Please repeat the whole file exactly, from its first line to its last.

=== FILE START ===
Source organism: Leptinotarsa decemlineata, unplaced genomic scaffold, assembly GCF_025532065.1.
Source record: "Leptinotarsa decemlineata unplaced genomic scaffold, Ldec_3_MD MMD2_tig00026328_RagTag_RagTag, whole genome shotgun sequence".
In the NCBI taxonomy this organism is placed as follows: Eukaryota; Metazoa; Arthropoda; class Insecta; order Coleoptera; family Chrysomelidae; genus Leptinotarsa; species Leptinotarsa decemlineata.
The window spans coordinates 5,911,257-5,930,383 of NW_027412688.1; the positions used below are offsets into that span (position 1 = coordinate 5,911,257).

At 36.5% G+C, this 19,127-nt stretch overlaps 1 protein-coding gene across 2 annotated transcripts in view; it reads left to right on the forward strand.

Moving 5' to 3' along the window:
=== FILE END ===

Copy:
Source organism: Leptinotarsa decemlineata, unplaced genomic scaffold, assembly GCF_025532065.1.
Source record: "Leptinotarsa decemlineata unplaced genomic scaffold, Ldec_3_MD MMD2_tig00026328_RagTag_RagTag, whole genome shotgun sequence".
In the NCBI taxonomy this organism is placed as follows: Eukaryota; Metazoa; Arthropoda; class Insecta; order Coleoptera; family Chrysomelidae; genus Leptinotarsa; species Leptinotarsa decemlineata.
The window spans coordinates 5,911,257-5,930,383 of NW_027412688.1; the positions used below are offsets into that span (position 1 = coordinate 5,911,257).

At 36.5% G+C, this 19,127-nt stretch overlaps 1 protein-coding gene across 2 annotated transcripts in view; it reads left to right on the forward strand.

Moving 5' to 3' along the window: